If you already have an allergy to a particular food, you have a higher risk of an allergy to another food. The same thing applies if you have other types of allergies, such as dust allergies.

Age Factor

Infants and children are quite susceptible to food allergies. However, as you get older, your digestive system usually improves, which means you may not continue to have your allergies during childhood. Unfortunately, in severe allergies, you may still likely experience it until you become an adult.

Asthma

Asthma and allergies are closely related and generally occur simultaneously. When it happens, both asthma and allergies are likely to worsen the condition.

Treatment Cost for Food Allergy

Treatment cost for food allergy varies depending on the hospital chosen as well as the severity of your allergy condition. To find out the estimated cost for food allergy treatment, hospital recommendations, and make a doctor’s appointment, contact Smarter Health.

Prevention of Food Allergy

Considering that there are several health conditions that have symptoms similar to food allergies, it is recommended that you consult a doctor for an accurate diagnosis.

You should consult your doctor immediately. It is preferable if you speak to your doctor when your body seems to react to food allergies. 

To make your diagnosis, your doctor will likely ask the following questions:

  • Does your body react quickly, approximately within an hour after consuming food?
  • Does anyone else eat the same food? Do they also have the same reaction?
  • How much food do you consume before your body reacts?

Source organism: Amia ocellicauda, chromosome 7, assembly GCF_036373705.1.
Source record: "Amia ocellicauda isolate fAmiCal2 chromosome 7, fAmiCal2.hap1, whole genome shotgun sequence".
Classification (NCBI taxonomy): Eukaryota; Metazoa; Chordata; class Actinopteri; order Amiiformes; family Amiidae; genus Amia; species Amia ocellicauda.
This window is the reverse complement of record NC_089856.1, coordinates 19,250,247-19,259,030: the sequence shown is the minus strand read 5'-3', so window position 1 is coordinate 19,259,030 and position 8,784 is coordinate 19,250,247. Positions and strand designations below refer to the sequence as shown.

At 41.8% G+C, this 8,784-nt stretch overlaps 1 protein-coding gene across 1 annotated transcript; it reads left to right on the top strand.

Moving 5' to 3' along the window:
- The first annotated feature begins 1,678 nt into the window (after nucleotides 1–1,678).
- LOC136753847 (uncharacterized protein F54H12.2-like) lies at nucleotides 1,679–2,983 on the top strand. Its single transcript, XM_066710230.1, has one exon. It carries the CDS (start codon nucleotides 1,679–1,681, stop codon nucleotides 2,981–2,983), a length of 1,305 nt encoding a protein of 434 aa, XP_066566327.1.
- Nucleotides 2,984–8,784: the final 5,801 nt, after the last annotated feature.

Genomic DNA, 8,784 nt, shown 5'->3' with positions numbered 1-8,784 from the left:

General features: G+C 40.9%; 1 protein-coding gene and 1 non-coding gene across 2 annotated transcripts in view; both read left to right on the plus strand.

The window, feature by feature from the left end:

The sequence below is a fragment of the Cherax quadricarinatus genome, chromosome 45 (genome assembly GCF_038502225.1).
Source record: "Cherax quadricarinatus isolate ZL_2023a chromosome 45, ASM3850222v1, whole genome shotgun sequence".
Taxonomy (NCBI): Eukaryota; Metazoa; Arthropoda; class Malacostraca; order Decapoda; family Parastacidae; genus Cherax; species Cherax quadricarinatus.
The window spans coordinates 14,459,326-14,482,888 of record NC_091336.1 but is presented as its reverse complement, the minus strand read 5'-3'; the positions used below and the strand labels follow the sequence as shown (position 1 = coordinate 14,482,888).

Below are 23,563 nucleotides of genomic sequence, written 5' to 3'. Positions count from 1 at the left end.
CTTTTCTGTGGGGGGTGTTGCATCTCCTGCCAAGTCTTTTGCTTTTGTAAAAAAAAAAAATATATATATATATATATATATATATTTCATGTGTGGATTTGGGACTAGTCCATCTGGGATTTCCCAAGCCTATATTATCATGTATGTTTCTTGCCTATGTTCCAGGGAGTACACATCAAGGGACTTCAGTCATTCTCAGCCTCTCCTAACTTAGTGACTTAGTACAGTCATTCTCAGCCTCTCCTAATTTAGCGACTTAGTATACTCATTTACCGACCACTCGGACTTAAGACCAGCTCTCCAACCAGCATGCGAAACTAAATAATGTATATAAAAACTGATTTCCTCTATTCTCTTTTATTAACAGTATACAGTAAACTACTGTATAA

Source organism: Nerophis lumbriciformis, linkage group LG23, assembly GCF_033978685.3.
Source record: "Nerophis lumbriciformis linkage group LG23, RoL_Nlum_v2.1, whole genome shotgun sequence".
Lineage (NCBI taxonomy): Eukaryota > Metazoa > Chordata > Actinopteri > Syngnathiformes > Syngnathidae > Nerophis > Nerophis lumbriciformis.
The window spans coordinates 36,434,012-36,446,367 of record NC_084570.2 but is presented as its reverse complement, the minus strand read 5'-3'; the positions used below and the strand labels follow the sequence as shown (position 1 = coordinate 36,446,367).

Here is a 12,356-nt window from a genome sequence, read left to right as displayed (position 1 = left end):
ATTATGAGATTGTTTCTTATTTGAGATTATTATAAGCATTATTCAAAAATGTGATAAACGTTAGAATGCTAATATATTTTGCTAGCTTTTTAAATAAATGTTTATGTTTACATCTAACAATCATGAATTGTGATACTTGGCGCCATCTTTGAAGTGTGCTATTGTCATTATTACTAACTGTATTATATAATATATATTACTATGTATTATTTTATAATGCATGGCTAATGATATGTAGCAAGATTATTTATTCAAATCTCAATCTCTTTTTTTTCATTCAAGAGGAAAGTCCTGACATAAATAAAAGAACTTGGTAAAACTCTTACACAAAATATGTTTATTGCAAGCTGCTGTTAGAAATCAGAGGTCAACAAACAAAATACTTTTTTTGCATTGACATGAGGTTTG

• How is the food processed and prepared?
  • Are there any other foods you consume at the same time?
  • Do you take medications afterwards, such as antihistamines?
  • Does your body always react after you consume the food?

In some cases, your doctor will likely ask you to record the food you consume. From the food diary, your doctor can identify if there is a specific pattern indicating if you experience a food allergy.

If your doctor suspects that you have an allergy to certain foods, he or she will ask you to stop eating them for some time. If your body has the same reaction when you consume these foods, this is a strong indication that you do have an allergy.

Then, you will be asked to re-consume the food and monitor if a similar reaction appears. If so, it can be confirmed that you have a food allergy.

However, this does not apple if your body’s reactions are quite chronic or if it appears only occasionally.

Home Remedies for Food Allergy

There are several home remedies to treat food allergy.

For example, bathing in warm water to relieve itching, applying cool compress to the affected skin, as well as applying creams or lotions on rashes. Corticosteroid lotions as well as calamine lotion can help treat inflamed skin.

In addition, drink plenty of water especially if you experience diarrhea and vomiting as your body’s reaction to food allergies. Diarrhea and vomiting can cause dehydration. Thus, be sure to maintain the balance of your daily nutrients and fluids intake.